What is a Citizen Naturalist?
Citizen naturalists are people concerned about the environment who choose to help make a difference both locally and nationally. They spend time outside, observing nature with a critical lens.
Anyone can be a citizen naturalist – all you need is a passion for nature and helping your community!
Some examples of activities commonly performed by citizen naturalists:
Citizen science is where the public volunteers time to assist scientists in their research. Citizen scientists can support professional researchers in a lot of ways – by submitting data, sharing experiences or spreading valuable information. Scientists benefit from having a lot more data to analyze and a pool of volunteers willing to help.
Citizen science programs vary in type and scope. You might prefer to work on a local level – like collecting data on the nutrient levels in an area stream. Some of the more popular citizen science projects are nationwide. Many of the large scale citizen science projects have websites where you study up and learn protocols before heading into the field.
Looking for a Way to Get Involved?
Fun with Frogs!
FrogWatch USA is a frog and toad monitoring program where volunteers learn the calls of local frog species, identify them by song in the field and record their findings online. No formal training is required, except a willingness to learn the frog and toad calls in your area.
The Beauty of Birds
The Cornell Lab of Ornithology manages 12 bird citizen science programs, including Project Feederwatch, NestWatch and eBird. With such a vast diversity of projects, you are sure to find one that fits your family.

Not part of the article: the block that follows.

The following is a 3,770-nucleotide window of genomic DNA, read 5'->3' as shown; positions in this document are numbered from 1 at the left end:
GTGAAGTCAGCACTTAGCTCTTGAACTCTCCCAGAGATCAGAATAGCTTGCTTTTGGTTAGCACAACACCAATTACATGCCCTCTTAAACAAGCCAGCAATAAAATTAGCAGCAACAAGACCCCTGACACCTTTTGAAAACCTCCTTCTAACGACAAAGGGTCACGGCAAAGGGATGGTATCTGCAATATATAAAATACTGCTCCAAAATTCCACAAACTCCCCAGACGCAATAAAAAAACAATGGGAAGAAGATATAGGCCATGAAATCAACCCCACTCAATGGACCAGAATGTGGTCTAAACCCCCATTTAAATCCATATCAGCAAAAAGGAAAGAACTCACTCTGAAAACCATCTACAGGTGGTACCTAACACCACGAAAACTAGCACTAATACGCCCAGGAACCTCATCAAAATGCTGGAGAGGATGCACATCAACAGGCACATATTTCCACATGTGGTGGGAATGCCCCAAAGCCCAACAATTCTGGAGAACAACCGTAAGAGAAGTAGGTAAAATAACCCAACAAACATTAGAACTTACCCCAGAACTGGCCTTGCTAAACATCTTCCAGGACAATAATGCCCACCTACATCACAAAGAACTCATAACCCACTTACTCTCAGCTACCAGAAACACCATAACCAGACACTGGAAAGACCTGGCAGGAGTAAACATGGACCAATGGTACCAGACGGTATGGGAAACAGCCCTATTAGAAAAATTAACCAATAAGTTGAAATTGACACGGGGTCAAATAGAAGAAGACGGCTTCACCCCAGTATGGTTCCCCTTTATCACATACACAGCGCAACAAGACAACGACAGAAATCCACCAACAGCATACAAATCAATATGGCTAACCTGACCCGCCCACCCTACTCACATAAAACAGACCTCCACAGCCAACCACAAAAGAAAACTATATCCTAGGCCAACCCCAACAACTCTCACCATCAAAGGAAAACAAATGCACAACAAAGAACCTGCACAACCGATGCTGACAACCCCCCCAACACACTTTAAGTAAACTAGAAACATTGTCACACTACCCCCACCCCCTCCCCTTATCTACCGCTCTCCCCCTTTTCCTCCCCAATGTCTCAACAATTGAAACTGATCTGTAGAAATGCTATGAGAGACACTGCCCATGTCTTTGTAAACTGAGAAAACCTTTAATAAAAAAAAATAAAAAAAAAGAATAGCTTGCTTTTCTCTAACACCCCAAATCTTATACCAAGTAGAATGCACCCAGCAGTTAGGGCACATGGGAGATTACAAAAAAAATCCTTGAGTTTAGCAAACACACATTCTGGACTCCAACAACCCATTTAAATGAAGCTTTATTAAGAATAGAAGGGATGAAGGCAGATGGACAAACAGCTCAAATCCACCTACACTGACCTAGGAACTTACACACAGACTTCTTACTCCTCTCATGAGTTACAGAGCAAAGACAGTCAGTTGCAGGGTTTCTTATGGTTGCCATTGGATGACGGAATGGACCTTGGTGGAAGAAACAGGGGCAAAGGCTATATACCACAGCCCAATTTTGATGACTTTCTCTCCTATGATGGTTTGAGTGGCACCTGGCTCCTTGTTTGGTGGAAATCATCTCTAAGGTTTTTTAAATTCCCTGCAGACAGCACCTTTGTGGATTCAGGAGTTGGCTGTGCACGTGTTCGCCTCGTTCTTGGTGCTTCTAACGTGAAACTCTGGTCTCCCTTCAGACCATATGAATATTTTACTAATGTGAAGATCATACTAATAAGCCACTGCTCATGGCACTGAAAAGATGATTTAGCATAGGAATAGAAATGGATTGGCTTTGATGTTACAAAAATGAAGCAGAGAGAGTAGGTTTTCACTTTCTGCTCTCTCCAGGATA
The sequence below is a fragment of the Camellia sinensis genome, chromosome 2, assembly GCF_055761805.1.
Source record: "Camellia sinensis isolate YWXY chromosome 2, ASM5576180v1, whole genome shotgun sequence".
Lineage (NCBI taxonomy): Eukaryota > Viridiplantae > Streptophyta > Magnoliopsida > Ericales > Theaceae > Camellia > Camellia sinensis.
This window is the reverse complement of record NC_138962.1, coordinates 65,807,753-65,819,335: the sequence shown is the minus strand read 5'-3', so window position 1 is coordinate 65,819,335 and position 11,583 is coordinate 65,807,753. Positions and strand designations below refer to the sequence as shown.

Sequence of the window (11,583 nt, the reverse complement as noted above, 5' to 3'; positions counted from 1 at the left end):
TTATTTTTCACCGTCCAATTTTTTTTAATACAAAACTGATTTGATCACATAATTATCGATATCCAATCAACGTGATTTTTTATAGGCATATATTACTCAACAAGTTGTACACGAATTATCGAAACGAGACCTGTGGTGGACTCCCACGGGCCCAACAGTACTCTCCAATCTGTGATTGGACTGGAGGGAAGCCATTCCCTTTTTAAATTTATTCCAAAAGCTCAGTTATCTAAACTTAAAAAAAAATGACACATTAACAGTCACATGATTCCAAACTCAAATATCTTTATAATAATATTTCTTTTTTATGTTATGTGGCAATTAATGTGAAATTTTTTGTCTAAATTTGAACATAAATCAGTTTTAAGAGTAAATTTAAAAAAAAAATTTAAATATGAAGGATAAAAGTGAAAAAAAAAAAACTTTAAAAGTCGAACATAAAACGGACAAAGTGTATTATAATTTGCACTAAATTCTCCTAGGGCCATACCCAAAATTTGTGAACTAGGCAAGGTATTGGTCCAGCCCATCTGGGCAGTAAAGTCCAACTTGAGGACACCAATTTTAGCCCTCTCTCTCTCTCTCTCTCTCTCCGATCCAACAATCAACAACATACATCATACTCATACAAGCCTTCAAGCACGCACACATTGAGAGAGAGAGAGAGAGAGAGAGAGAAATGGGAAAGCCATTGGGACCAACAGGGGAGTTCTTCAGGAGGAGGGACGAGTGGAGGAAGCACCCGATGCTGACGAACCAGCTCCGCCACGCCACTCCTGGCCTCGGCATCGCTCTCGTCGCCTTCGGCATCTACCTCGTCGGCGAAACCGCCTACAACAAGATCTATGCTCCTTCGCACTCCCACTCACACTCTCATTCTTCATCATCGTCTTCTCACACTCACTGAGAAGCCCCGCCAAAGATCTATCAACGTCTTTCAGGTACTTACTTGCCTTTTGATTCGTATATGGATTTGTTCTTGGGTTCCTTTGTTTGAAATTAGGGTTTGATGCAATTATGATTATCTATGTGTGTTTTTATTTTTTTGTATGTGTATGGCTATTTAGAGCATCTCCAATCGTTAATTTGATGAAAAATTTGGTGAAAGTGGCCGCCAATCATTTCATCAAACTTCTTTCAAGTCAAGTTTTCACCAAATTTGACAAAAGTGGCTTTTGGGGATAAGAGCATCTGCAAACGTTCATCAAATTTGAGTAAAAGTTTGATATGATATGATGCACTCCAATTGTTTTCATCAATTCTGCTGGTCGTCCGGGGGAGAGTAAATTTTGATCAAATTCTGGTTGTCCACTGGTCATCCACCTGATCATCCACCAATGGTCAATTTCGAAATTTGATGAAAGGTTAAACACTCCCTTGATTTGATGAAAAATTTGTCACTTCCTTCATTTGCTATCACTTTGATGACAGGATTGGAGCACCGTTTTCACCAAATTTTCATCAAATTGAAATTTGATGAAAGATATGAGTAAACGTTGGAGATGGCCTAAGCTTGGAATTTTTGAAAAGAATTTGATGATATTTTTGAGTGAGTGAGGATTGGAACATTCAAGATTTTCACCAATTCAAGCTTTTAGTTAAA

Fabulous Firefly Festivities
This summer, Boston's Museum of Science wants you to monitor fireflies. With an occasional visit to your backyard to count fireflies, you could be helping scientists around the country study firefly behavior and population changes.
Each year, the University of Kansas monitors the autumn migration of monarch butterflies. Join them this fall and record data on monarchs that fly through your community on their journey south. Also learn how to build a monarch waystation.
Birds in Your Backyard
The National Audubon Society hosts a yearly end of winter bird count called the Great Backyard Bird Count. Anyone can participate no matter your skill level or location in the US and Canada.
Be a Star Gazer
During the month of October, join citizen scientists worldwide as they try to observe constellations after sunset. The study gauges the impact of light pollution on your ability to see the stars and constellations at night.
Many state and local governments and community environmental groups have their own citizen science programs. To learn about available citizen science programs in your state, contact your local university, cooperative extension or government office.
National Wildlife Federation’s Wildlife Watch
Jumpstart your nature-watching experience with NWF's Wildlife Watch program.
Individuals, groups and families can observe nature in their neighborhoods and share their discoveries, stories and photographs online.
Download seasonal lists of species to watch and listen for during your nature walks, traveling to and from work or school, and when playing outdoors. Return to the Wildlife Watch website to report your findings as often as you like. Or try the WildObs iPhone app and report as you go!
Visit Wildlife Watch today! - www.nwf.org/watch